Inside the Personal Data Economy Part Two: What's in it for Us?
Published 19 June, 2019
As people, we like to be in control. We like to control our environments, our schedules, our relationships, and most of all, we like to be in control of ourselves. Learning that our personal data is constantly being collected, bought, and exchanged – without our knowledge or consent – pretty much snatches up any last bit of control we had to begin with.
The personal information economy (see my previous post) raises big questions about consumer autonomy and data security. In learning more about this economy, consumers have two big questions:
First, why don’t have we have control over our own personal data?
Second, even if we do consent to this data being collected, how do we ensure that this data is secure?
In May of 2018, the European Union passed the General Data Protection Regulation (GDPR) which aims to answer these questions and ease consumer concerns.
How the GDPR gives consumers CONTROL
The GDPR aims to reinstate consumers with a sense of control over their data by extending 8 rights to all individuals:
- The Right to Access: the right to access all data that has been collected on them.
- The Right to Rectification: the right to correct inaccurate personal data.
- The Right to be Forgotten: the right to have all personal data erased.
- The Right to Restrict Processing: the right to halt the processing of their personal data.
- The Right to Know: the right to be informed of how their personal data is being used.
- The Right to Portability: the right to request their personal data file.
- The Right to Object: the right to forbid companies from using their data for certain purposes.
- The Right to Reject: the right to reject the use of automated decision processing and profiling through personal data.
With these 8 rights, consumers are provided complete control over their data. Not only must companies obtain consent before collecting and processing consumer data, but consumers can alter the terms of that consent at any time.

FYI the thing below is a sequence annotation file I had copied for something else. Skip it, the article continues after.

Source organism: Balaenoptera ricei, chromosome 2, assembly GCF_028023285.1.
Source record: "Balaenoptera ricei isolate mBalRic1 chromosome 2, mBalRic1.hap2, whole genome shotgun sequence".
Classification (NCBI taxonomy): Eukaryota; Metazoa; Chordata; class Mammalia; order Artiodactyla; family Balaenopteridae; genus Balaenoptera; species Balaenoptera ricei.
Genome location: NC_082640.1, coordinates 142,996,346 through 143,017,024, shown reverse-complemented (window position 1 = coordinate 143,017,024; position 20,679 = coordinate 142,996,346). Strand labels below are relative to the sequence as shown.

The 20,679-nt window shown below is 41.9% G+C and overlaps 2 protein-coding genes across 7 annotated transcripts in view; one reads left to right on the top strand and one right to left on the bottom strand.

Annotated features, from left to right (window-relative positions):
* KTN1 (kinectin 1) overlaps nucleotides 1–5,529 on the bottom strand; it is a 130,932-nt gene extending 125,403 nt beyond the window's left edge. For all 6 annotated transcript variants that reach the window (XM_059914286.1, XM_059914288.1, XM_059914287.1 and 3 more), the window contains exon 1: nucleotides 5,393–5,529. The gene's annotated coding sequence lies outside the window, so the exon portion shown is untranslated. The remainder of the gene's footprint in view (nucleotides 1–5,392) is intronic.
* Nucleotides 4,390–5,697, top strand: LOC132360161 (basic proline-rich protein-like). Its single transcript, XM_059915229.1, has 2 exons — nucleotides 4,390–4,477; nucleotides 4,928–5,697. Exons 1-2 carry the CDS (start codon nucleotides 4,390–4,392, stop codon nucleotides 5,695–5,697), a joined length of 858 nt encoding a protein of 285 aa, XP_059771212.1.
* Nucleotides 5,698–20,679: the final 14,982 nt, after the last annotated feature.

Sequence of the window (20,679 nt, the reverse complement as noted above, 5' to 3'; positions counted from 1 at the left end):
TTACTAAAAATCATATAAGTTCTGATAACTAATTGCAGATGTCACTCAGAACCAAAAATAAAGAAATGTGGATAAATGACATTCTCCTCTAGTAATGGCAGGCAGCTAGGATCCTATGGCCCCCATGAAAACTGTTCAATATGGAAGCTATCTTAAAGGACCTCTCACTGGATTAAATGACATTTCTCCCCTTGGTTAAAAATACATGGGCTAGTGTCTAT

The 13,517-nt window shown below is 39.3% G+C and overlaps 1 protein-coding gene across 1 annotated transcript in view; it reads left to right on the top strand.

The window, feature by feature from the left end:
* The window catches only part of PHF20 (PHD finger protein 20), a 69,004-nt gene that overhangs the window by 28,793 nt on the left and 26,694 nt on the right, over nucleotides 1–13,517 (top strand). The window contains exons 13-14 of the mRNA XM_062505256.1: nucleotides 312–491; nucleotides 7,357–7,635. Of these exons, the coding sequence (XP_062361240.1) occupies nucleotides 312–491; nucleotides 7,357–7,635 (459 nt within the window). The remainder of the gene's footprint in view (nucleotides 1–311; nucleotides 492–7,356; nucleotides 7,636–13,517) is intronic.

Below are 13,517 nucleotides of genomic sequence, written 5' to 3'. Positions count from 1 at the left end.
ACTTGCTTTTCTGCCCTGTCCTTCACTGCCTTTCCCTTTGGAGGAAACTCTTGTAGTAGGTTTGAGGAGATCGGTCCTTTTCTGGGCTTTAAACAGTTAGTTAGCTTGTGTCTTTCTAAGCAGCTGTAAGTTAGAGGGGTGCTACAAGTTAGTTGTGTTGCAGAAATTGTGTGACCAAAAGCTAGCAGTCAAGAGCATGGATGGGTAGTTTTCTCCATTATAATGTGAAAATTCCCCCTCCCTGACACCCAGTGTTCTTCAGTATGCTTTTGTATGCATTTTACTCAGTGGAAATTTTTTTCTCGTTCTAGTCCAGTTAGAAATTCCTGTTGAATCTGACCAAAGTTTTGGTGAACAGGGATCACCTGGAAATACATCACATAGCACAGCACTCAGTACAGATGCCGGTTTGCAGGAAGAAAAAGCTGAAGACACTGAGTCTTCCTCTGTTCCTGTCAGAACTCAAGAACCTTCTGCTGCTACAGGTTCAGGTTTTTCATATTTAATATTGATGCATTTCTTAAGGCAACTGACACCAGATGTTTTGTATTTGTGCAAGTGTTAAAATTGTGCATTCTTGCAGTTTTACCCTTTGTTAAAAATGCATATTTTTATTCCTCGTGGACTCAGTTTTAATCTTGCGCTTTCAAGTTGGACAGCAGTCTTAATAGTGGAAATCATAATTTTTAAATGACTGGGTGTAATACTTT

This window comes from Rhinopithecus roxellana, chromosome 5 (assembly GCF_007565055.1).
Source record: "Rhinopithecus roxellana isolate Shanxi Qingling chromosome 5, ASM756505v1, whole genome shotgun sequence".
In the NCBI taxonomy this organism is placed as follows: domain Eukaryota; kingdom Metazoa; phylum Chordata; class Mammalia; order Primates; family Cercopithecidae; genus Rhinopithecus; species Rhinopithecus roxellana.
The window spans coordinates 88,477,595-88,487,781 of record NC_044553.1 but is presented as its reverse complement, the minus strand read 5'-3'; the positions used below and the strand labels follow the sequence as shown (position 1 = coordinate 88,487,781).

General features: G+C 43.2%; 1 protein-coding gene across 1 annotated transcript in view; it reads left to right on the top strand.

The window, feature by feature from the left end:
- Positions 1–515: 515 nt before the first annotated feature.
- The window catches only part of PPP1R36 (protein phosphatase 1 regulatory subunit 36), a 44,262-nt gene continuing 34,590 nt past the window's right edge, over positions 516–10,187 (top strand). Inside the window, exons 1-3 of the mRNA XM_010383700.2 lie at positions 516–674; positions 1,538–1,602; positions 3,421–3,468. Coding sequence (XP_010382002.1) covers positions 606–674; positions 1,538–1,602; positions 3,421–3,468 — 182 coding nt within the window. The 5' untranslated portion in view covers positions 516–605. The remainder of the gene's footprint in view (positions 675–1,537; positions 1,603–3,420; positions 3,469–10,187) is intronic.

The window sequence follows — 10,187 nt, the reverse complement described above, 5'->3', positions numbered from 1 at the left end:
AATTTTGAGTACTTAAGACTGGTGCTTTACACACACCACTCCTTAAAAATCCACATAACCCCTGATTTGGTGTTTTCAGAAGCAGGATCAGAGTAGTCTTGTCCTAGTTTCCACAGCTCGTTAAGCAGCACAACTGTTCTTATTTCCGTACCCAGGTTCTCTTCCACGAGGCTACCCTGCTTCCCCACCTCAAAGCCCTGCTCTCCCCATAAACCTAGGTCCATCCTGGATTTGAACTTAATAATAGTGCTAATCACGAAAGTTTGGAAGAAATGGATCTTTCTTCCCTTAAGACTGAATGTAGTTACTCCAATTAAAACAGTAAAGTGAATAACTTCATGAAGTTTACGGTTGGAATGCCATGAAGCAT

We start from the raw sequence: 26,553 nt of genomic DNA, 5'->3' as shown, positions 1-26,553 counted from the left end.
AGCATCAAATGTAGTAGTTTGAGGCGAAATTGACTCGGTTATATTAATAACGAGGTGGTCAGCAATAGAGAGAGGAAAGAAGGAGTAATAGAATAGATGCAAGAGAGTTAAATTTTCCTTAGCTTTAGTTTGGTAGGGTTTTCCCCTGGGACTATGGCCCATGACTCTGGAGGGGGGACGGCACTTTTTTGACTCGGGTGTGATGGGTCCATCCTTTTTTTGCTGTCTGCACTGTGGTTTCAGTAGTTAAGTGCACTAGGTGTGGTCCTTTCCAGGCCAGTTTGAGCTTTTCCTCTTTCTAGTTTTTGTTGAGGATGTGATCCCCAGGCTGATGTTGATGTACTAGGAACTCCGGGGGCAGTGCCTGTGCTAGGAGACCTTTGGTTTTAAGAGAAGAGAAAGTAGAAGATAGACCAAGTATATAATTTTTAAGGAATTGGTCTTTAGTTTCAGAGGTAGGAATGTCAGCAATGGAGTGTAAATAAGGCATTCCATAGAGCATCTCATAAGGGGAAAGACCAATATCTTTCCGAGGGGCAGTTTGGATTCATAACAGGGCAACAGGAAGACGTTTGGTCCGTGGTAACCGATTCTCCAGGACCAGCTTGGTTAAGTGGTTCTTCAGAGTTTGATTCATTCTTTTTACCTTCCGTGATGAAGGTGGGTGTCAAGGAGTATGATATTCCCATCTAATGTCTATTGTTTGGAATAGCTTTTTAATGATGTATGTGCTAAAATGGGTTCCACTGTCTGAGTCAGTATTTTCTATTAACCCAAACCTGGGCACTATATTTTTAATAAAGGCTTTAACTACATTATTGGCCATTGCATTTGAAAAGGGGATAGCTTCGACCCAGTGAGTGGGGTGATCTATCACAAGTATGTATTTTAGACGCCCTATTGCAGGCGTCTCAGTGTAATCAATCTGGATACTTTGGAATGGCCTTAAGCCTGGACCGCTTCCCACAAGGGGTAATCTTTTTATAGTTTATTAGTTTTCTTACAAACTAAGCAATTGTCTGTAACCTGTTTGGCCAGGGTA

How the GDPR gives consumers SECURITY
The GDPR aims to hold companies accountable for keeping personal data safe and secure by implementing the 72-hour rule. The rule requires that in the event of a data breach, the company must carry out an investigation, report the breach to a supervisor, identify what personal data has been affected, develop a containment plan, and alert any consumer who may be affected or harmed by the breach – all within 72 hours.
The GDPR requires that all firms that offer services to EU residents, collect data from EU residents, or operate in the EU abide by GDPR guidelines. While this regulation may only affect some US companies, data protection regulations are quickly appearing in the US as well. The California Consumer Privacy Act (CCPA) will go into effect in January of 2020 and Massachusetts recently expanded its state data breach law.
The GDPR makes notable strides to equip consumers with a sense of control and autonomy, while also protecting them from the rising risks of the digital era – as will the CCPA and other regulations which arise. However, this regulation has also been said to have thrown a wrench into the most fast-paced era of innovation we have ever seen. Is it possible that restricting access to data could do more harm than good?
Read Part 1 here
Read Part 3 here
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